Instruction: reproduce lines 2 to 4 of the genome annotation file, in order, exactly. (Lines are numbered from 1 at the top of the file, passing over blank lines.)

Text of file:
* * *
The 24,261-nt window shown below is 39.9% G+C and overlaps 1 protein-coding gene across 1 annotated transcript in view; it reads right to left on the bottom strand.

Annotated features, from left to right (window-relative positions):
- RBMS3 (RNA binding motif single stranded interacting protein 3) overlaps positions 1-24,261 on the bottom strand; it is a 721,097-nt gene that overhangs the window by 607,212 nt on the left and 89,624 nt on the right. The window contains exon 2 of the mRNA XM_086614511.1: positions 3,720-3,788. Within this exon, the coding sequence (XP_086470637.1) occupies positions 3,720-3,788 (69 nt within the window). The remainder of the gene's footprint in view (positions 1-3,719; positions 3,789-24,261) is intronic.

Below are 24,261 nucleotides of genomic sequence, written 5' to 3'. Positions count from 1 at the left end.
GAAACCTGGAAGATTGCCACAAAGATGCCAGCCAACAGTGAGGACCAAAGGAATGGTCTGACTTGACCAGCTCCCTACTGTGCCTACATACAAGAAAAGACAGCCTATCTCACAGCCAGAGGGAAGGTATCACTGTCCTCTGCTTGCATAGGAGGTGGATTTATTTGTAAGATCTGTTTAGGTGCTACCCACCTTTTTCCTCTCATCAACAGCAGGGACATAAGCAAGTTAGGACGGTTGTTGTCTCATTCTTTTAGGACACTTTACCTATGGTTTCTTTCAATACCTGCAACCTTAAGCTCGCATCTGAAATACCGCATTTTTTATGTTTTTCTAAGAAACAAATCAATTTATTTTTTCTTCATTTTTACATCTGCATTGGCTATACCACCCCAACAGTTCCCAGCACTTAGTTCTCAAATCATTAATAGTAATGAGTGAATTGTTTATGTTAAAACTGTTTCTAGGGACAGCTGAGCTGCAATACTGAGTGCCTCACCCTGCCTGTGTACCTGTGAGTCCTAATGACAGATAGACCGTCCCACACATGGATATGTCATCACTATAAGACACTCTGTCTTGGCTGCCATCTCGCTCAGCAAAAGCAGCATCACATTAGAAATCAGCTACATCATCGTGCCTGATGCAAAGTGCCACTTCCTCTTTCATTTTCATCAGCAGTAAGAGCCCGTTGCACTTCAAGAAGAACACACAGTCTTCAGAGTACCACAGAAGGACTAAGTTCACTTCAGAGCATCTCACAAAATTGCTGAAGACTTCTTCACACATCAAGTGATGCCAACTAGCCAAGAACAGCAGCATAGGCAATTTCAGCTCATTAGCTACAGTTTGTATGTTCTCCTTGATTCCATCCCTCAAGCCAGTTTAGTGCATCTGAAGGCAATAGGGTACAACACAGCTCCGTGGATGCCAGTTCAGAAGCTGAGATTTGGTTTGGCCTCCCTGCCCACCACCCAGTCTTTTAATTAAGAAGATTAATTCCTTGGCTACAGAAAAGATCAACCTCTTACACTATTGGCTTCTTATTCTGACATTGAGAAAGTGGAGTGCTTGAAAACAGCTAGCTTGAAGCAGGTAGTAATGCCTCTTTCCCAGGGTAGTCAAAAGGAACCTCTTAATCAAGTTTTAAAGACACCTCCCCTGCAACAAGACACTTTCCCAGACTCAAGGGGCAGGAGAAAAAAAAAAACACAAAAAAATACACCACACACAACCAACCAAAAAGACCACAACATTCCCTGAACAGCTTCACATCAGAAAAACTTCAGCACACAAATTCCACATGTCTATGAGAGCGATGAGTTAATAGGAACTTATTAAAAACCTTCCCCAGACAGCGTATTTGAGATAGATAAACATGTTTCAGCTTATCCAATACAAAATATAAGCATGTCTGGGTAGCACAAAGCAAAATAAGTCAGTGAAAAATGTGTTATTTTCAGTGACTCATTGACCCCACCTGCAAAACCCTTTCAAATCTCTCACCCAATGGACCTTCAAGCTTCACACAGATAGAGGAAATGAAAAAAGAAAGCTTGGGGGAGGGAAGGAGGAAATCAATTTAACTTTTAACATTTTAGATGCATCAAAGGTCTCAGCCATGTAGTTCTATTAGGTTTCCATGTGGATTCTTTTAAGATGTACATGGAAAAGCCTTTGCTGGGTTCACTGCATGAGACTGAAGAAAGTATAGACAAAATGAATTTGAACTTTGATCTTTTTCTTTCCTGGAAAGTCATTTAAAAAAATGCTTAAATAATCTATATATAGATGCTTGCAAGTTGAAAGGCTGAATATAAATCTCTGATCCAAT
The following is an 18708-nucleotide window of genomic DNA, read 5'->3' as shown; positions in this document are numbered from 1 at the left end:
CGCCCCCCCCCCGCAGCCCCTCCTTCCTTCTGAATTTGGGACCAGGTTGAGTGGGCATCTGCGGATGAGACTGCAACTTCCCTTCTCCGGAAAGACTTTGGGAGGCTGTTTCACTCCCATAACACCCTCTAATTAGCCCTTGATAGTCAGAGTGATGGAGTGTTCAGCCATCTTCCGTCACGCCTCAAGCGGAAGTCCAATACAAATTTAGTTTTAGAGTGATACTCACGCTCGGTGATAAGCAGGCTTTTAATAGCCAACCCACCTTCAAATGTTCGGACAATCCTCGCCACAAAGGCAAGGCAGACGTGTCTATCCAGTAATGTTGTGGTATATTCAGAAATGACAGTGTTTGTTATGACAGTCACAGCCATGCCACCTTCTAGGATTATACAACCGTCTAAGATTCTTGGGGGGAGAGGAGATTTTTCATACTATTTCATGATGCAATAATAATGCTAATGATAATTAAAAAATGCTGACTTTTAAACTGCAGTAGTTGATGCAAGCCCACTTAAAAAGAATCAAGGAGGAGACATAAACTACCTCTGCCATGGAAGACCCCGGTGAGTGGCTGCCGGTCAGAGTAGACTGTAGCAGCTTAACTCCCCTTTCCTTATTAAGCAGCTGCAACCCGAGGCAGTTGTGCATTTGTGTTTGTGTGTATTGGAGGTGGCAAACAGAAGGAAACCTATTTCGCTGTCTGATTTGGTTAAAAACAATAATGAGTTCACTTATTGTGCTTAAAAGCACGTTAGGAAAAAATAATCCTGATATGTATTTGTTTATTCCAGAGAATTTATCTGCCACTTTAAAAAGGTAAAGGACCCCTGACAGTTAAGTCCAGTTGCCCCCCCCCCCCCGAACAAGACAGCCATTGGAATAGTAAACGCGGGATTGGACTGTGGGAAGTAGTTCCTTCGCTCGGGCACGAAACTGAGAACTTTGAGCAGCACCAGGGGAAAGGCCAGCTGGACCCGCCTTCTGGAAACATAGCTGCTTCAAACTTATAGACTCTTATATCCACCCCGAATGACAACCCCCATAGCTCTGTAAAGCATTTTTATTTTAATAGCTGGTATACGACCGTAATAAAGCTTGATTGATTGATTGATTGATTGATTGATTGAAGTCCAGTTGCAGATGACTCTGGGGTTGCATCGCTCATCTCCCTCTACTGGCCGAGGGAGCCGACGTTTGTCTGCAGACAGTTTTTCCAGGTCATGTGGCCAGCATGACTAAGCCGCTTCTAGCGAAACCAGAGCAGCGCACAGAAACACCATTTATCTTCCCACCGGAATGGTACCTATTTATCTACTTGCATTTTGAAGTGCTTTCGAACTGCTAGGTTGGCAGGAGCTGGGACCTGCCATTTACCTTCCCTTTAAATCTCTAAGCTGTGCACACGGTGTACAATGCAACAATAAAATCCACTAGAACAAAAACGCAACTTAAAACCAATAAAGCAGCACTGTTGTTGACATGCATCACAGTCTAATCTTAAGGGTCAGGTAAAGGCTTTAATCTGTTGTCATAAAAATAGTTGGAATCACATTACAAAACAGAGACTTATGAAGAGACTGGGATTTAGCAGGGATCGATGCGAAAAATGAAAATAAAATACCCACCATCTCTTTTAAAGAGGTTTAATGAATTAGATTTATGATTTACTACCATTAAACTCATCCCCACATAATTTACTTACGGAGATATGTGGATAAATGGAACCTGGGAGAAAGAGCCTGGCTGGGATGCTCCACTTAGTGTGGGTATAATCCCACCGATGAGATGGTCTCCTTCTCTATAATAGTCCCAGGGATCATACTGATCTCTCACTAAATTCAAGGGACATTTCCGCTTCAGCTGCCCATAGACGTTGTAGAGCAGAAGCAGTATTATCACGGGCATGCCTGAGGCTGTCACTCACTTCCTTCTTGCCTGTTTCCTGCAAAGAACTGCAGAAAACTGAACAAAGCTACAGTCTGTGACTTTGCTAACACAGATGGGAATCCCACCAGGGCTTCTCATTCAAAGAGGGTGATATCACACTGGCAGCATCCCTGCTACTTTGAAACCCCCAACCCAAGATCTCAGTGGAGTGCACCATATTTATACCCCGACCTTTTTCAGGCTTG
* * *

Annotated features, from left to right (window-relative positions):
- RBMS3 (RNA binding motif single stranded interacting protein 3) overlaps positions 1-24,261 on the bottom strand; it is a 721,097-nt gene that overhangs the window by 607,212 nt on the left and 89,624 nt on the right. The window contains exon 2 of the mRNA XM_086614511.1: positions 3,720-3,788. Within this exon, the coding sequence (XP_086470637.1) occupies positions 3,720-3,788 (69 nt within the window). The remainder of the gene's footprint in view (positions 1-3,719; positions 3,789-24,261) is intronic.

Below are 24,261 nucleotides of genomic sequence, written 5' to 3'. Positions count from 1 at the left end.